Date of Award


Degree Type


Degree Name

Doctor of Philosophy (PhD)




Professor A.G. McKay


Ovid's characterization of women has long been recognized as revealing an understanding of the female psyche. This is shown not only in his love poetry, but also in his depiction of women in the "Heroides" and "Metamorphosis." The "Heroides" in particular offered considerable scope for the portrayal of women in a state of crisis and for an exploration of their anxieties and conflicts. The verse letters reveal Ovid's interest in portraying women at an early point in his literary career, an interest which he continued throughout his writing careeer and which again finds expression in the "Metamorphoses."

While Howard Jacobson's study (Princeton, 1974) treats all the single letters, Florence Verducci (Princeton, 1985) has restricted her work to five of the fifteen single letters. Little attempt has been made to trace Ovid's depiction of women from the "Heroides" into his later works. This work investigates the characterization of Medea, Dido, Ariadne and Deianira as they are initially portrayed in the "Heroides" and as they are later depicted in the "Metamorphoses."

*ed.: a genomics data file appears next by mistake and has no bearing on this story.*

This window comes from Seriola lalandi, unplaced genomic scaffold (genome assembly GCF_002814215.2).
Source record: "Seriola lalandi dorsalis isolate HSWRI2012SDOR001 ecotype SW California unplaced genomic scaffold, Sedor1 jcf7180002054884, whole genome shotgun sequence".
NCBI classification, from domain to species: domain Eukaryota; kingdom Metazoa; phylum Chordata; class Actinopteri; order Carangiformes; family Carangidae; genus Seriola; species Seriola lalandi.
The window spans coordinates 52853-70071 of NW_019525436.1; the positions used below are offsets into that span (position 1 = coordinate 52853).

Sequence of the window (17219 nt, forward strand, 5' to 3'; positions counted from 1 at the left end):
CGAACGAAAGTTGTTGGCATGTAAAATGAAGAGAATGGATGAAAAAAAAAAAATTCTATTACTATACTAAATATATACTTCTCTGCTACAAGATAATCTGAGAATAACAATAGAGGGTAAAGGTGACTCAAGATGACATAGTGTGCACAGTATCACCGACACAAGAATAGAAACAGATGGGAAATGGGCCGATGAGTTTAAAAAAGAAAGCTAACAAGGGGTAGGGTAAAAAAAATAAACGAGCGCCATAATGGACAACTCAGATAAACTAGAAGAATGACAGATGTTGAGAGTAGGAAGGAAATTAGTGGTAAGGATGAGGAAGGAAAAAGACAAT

Each chapter details early accoutns of the heroines, followed by an exploration of the characterization in the "Heroides" and "Metamorphoses." It is shown that, while Ovid's knowledge and use of his predecessors is apparent, his ability to adapt the mythological details concerning his heroines creates an entirely new depiction; his portrayal varies from the "Heroides" to the "Metamorphoses" due to the demands of the respective genres and to the emphasis which he wishes to place. Despite the familiarity of his figures, Ovid has created divergent, yet coherent, interpretations of psychological and emotional crises.

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